Give my love to all. I remain
Your True Cousin, Andrew
Write soon and address:
A. J. Rice
PS Please excuse confed [erate] paper [money] for it is the best that I can do at present.
TSL&A Civil War Collection*
* Ed. note - TSL&A, Confederate Collection, mfm 824-3, Box 11, folder 11.
Oh! most miserable day - Mrs. Perkins almost made me mad at her deep distress - Poor, poor Nannie, my heart aches for her, would to God I might be the medium through which all could be made happy - Miss Em is so widely different in her political feeling, there will never be any happiness, I fear, with poor Nannie. May God guide the dear child, keep her firm to the cause she has espoused, may she never have her pure, noble Southern feelings polluted with Yankee treachery or tyrany - keep her firm and true to her noble Brother Dashiell and his Country rights - she dreams not, but oh! my heart trembles and bleeds for her in this great trial and affliction. I received a letter from Dr. Moses - Tate did also - Oh! why am I tempted - guide, oh! comfort me, my Savior - poor Father is quite sick - Joanna went to Hernando this morning -
17, Observations made by an ex-Confederate soldier from the Army of Tennessee while on his way home to the Dyersburg environs; conditions in Greeneville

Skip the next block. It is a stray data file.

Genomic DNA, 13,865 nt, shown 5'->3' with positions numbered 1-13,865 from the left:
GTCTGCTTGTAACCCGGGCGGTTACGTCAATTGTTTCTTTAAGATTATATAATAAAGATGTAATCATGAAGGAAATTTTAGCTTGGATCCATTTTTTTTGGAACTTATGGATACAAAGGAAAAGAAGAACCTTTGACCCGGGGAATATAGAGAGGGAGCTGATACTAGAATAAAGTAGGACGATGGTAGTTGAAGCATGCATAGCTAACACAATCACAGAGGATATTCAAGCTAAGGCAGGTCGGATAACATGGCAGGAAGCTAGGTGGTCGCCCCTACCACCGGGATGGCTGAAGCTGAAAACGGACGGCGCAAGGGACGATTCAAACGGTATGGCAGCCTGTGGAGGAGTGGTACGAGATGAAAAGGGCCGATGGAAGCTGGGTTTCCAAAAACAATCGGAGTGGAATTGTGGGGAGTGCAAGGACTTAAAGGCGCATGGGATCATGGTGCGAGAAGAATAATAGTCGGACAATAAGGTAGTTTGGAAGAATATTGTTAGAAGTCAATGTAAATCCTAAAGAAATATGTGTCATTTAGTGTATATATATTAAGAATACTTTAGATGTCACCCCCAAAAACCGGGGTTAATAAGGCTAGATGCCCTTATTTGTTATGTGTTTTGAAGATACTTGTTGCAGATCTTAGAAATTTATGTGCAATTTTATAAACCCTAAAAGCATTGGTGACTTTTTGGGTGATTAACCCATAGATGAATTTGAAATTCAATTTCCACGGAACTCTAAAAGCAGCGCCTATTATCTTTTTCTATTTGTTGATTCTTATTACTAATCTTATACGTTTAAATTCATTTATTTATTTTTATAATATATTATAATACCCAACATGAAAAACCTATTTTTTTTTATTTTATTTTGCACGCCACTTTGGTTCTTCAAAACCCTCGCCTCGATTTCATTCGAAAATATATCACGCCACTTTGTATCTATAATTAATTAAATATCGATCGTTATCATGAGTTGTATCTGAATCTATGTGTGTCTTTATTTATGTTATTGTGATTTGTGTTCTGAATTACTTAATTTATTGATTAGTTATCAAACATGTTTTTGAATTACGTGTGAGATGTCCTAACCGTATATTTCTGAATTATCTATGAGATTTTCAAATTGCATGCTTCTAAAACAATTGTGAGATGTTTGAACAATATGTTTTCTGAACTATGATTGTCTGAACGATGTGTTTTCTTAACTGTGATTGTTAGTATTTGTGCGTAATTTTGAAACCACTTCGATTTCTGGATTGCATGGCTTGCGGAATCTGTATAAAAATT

....By 6 oclk. [sic] everything was ready to move but no order was given until about 7 oclk. [sic] when everything was put in motion for Greeneville. We soon crossed the Nollychucky [sic] River a tolerable wide shallow stream. The road runs through a pretty hilly country though we passed several fine farms with splendid residences - when within half a mile of town we come [sic] to where the yanky [sic] troops were encamped said to be about 2000 about one half of whom were negroes [sic] sort who were nearly all in line clos [sic] on the side of the road where we passed and some of them cursed us as we passed along though we generally said nothing to them. The white and black Yankees mixed freely and conversed together hail fellows well met [sic]. We passed through Greenville [sic] where white and black of both sexes were mixing freely -- The town ins rather in bottom being surrounded by hills on every side and is a place of some size especially when the sourrounding [sic] Country is taken into consideration here is the home of Andy Johnston [sic] President of the U.S. we [sic] passed through town about one mile and encamped until further orders., Among the yankies [sic] here there are several deserters from the Confederate Army among them I spoke to. -- Evening Clouded [sic] up but awhile after dark Cleared [sic] off - We set up until 10 oclk [sic]. T. W. Jones and myself slept together [sic].